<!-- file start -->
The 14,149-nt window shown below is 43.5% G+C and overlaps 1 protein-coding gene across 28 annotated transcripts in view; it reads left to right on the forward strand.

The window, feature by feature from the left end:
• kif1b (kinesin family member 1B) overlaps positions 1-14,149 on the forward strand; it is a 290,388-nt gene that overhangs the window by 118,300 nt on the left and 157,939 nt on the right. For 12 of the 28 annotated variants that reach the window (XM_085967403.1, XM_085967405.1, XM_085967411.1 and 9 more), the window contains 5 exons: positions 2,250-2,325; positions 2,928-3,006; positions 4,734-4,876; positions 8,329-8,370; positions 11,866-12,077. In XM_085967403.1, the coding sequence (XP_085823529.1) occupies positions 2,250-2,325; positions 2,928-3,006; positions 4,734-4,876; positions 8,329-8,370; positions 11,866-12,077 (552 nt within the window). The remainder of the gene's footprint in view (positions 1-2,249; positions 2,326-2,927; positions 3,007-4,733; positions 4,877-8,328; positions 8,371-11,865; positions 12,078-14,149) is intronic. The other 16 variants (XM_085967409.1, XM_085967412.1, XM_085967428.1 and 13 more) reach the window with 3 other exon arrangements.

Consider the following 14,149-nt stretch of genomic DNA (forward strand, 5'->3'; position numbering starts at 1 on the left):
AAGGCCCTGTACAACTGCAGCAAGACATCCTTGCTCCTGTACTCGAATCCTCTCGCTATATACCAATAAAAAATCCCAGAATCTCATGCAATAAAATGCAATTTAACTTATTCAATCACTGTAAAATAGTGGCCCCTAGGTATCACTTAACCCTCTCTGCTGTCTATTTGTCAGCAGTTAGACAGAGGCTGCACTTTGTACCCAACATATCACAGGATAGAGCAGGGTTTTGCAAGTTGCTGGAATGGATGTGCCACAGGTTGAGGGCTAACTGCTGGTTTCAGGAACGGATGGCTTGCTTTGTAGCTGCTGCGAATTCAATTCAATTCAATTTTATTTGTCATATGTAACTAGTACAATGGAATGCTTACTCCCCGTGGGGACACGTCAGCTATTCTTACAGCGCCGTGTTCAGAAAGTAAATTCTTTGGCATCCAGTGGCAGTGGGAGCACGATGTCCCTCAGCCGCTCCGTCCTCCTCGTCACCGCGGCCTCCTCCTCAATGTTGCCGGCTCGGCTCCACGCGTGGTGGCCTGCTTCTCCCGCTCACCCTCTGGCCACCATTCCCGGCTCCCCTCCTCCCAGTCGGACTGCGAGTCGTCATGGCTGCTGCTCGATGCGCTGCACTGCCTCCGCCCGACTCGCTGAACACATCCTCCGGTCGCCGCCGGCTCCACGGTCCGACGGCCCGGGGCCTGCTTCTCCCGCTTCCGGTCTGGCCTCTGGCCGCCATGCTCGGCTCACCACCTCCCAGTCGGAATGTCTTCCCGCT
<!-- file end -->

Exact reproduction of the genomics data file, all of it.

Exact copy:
The 14,149-nt window shown below is 43.5% G+C and overlaps 1 protein-coding gene across 28 annotated transcripts in view; it reads left to right on the forward strand.

The window, feature by feature from the left end:
• kif1b (kinesin family member 1B) overlaps positions 1-14,149 on the forward strand; it is a 290,388-nt gene that overhangs the window by 118,300 nt on the left and 157,939 nt on the right. For 12 of the 28 annotated variants that reach the window (XM_085967403.1, XM_085967405.1, XM_085967411.1 and 9 more), the window contains 5 exons: positions 2,250-2,325; positions 2,928-3,006; positions 4,734-4,876; positions 8,329-8,370; positions 11,866-12,077. In XM_085967403.1, the coding sequence (XP_085823529.1) occupies positions 2,250-2,325; positions 2,928-3,006; positions 4,734-4,876; positions 8,329-8,370; positions 11,866-12,077 (552 nt within the window). The remainder of the gene's footprint in view (positions 1-2,249; positions 2,326-2,927; positions 3,007-4,733; positions 4,877-8,328; positions 8,371-11,865; positions 12,078-14,149) is intronic. The other 16 variants (XM_085967409.1, XM_085967412.1, XM_085967428.1 and 13 more) reach the window with 3 other exon arrangements.

Consider the following 14,149-nt stretch of genomic DNA (forward strand, 5'->3'; position numbering starts at 1 on the left):
AAGGCCCTGTACAACTGCAGCAAGACATCCTTGCTCCTGTACTCGAATCCTCTCGCTATATACCAATAAAAAATCCCAGAATCTCATGCAATAAAATGCAATTTAACTTATTCAATCACTGTAAAATAGTGGCCCCTAGGTATCACTTAACCCTCTCTGCTGTCTATTTGTCAGCAGTTAGACAGAGGCTGCACTTTGTACCCAACATATCACAGGATAGAGCAGGGTTTTGCAAGTTGCTGGAATGGATGTGCCACAGGTTGAGGGCTAACTGCTGGTTTCAGGAACGGATGGCTTGCTTTGTAGCTGCTGCGAATTCAATTCAATTCAATTTTATTTGTCATATGTAACTAGTACAATGGAATGCTTACTCCCCGTGGGGACACGTCAGCTATTCTTACAGCGCCGTGTTCAGAAAGTAAATTCTTTGGCATCCAGTGGCAGTGGGAGCACGATGTCCCTCAGCCGCTCCGTCCTCCTCGTCACCGCGGCCTCCTCCTCAATGTTGCCGGCTCGGCTCCACGCGTGGTGGCCTGCTTCTCCCGCTCACCCTCTGGCCACCATTCCCGGCTCCCCTCCTCCCAGTCGGACTGCGAGTCGTCATGGCTGCTGCTCGATGCGCTGCACTGCCTCCGCCCGACTCGCTGAACACATCCTCCGGTCGCCGCCGGCTCCACGGTCCGACGGCCCGGGGCCTGCTTCTCCCGCTTCCGGTCTGGCCTCTGGCCGCCATGCTCGGCTCACCACCTCCCAGTCGGAATGTCTTCCCGCT